Dancing robots: Social interactions are performed, not depicted

Orgs, Guido and Cross, Emily S.. 2023. Dancing robots: Social interactions are performed, not depicted. Behavioral and Brain Sciences, 46, e40. ISSN 0140-525X [Article]

No full text available
[img] Text
BBS-D-22-00580_Dancing_Robots.pdf - Accepted Version
Permissions: Administrator Access Only until 5 October 2023.
Available under License Creative Commons Attribution Non-commercial No Derivatives.

Download (564kB)

Abstract or Description

Clark and Fischer’s depiction hypothesis is based on examples of western mimetic art. Yet, social robots do not depict social interactions, but instead perform them. Similarly, dance and performance art do not rely on depiction. Kinematics and expressivity are better predictors of dance aesthetics and of effective social interactions. In this way, social robots are more like dancers than actors.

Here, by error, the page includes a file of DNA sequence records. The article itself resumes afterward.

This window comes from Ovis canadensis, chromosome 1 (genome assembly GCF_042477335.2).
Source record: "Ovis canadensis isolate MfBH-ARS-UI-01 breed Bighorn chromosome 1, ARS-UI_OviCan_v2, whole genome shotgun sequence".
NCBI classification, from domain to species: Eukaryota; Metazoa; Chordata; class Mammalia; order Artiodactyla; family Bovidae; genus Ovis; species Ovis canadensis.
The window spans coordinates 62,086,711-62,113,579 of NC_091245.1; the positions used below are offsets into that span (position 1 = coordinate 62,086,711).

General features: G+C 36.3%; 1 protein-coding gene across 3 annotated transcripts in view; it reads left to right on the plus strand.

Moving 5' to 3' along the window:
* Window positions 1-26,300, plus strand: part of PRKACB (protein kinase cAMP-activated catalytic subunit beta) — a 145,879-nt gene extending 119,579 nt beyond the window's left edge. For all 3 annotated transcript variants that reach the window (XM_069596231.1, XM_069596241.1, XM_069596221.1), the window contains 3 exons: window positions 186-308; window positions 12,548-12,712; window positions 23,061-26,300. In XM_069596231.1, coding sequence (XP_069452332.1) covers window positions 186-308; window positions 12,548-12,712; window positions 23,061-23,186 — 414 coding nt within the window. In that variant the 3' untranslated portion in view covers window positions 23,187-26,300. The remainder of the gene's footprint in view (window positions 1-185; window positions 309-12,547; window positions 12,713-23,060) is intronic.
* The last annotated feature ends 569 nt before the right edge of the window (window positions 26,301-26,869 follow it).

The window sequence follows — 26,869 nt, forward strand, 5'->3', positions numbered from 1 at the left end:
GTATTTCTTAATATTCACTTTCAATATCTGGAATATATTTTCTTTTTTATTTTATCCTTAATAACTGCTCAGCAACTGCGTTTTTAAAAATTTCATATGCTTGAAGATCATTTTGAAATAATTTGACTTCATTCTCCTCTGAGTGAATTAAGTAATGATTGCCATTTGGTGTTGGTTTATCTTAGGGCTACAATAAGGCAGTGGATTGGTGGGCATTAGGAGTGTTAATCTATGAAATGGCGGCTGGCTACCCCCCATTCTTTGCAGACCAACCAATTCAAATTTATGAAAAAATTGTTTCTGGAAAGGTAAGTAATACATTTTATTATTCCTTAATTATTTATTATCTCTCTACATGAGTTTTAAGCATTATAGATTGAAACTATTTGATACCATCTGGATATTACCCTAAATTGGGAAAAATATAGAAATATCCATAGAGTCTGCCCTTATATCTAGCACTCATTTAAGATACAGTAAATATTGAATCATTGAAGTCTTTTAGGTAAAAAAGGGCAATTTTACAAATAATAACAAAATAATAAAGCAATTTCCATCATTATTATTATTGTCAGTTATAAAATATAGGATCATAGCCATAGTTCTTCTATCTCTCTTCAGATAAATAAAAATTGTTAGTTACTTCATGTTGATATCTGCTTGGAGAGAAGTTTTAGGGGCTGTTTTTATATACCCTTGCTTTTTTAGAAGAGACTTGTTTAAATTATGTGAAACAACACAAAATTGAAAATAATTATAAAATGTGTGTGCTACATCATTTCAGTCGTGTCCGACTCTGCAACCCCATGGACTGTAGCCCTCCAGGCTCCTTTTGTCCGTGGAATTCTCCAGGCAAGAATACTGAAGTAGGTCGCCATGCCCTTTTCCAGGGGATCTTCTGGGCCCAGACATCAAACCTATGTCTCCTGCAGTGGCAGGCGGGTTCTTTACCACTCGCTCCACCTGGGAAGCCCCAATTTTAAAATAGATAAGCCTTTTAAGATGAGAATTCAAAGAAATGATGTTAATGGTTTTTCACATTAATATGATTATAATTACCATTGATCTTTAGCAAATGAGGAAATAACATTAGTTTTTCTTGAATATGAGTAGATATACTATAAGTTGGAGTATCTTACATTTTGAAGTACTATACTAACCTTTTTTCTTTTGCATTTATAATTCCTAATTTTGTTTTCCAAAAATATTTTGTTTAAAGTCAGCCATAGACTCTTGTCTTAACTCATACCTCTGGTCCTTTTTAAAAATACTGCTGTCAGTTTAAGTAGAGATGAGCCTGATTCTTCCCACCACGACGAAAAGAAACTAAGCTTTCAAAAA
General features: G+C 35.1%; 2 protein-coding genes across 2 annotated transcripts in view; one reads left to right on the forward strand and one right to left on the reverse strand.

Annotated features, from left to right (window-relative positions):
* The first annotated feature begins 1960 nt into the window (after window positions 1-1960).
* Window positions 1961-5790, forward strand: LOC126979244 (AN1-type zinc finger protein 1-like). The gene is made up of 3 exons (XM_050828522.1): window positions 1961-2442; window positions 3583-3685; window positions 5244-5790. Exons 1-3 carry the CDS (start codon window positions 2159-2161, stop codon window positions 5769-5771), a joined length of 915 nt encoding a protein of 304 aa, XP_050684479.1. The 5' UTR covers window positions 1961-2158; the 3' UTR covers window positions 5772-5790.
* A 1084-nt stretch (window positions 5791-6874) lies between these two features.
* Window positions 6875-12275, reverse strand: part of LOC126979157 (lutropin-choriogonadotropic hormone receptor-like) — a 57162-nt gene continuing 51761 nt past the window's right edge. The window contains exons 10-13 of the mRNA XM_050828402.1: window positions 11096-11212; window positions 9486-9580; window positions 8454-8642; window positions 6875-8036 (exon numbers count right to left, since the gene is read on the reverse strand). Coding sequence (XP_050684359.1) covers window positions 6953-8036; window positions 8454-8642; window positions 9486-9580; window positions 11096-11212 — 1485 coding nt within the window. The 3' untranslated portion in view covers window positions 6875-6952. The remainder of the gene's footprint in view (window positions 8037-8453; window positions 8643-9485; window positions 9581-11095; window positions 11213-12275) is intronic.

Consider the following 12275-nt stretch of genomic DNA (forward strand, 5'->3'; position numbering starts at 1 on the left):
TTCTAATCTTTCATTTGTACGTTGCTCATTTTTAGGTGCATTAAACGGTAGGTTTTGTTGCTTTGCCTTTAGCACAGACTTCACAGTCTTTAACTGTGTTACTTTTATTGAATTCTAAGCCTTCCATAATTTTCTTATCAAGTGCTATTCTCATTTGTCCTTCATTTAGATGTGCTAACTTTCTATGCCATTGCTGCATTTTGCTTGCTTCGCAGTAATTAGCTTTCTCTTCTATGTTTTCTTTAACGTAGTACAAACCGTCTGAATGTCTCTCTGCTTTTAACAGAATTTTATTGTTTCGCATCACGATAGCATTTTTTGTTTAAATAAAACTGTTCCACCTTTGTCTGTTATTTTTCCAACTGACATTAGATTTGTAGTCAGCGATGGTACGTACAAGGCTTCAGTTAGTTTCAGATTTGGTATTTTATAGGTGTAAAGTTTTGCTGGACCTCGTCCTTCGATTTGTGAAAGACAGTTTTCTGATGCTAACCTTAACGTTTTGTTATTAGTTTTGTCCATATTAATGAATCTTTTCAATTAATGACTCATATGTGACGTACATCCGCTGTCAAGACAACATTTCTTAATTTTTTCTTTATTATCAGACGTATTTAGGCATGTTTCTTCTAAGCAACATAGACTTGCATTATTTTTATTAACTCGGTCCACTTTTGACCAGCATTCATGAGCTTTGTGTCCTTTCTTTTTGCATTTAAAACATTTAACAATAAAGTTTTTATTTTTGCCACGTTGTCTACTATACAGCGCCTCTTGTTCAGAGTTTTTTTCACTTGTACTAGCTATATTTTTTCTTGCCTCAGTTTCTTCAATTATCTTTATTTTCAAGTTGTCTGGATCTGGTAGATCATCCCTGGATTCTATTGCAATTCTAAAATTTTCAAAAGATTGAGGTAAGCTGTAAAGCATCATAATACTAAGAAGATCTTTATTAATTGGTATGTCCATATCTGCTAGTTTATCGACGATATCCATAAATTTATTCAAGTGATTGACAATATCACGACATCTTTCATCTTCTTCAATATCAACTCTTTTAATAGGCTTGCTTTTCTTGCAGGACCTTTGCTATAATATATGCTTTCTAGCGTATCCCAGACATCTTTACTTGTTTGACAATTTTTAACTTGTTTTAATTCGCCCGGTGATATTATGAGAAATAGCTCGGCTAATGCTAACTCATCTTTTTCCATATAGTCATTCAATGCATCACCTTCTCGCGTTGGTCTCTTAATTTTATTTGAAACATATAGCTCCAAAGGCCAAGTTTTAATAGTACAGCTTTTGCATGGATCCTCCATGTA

Item Type:


Identification Number (DOI):


Additional Information:

This article has been published in a revised form in 'Behavioral and Brain Sciences' [https://doi.org/10.1017/S0140525X2200156X]. This version is published under a Creative Commons CC-BY-NC-ND licence. No commercial re-distribution or re-use allowed. Derivative works cannot be distributed. © The Author(s), 2023.

Departments, Centres and Research Units:



22 July 2022Accepted
5 April 2023Published Online

Item ID:


Date Deposited:

05 Jan 2023 17:15

Last Modified:

25 Apr 2023 13:58

Peer Reviewed:

Yes, this version has been peer-reviewed.



View statistics for this item...

Edit Record Edit Record (login required)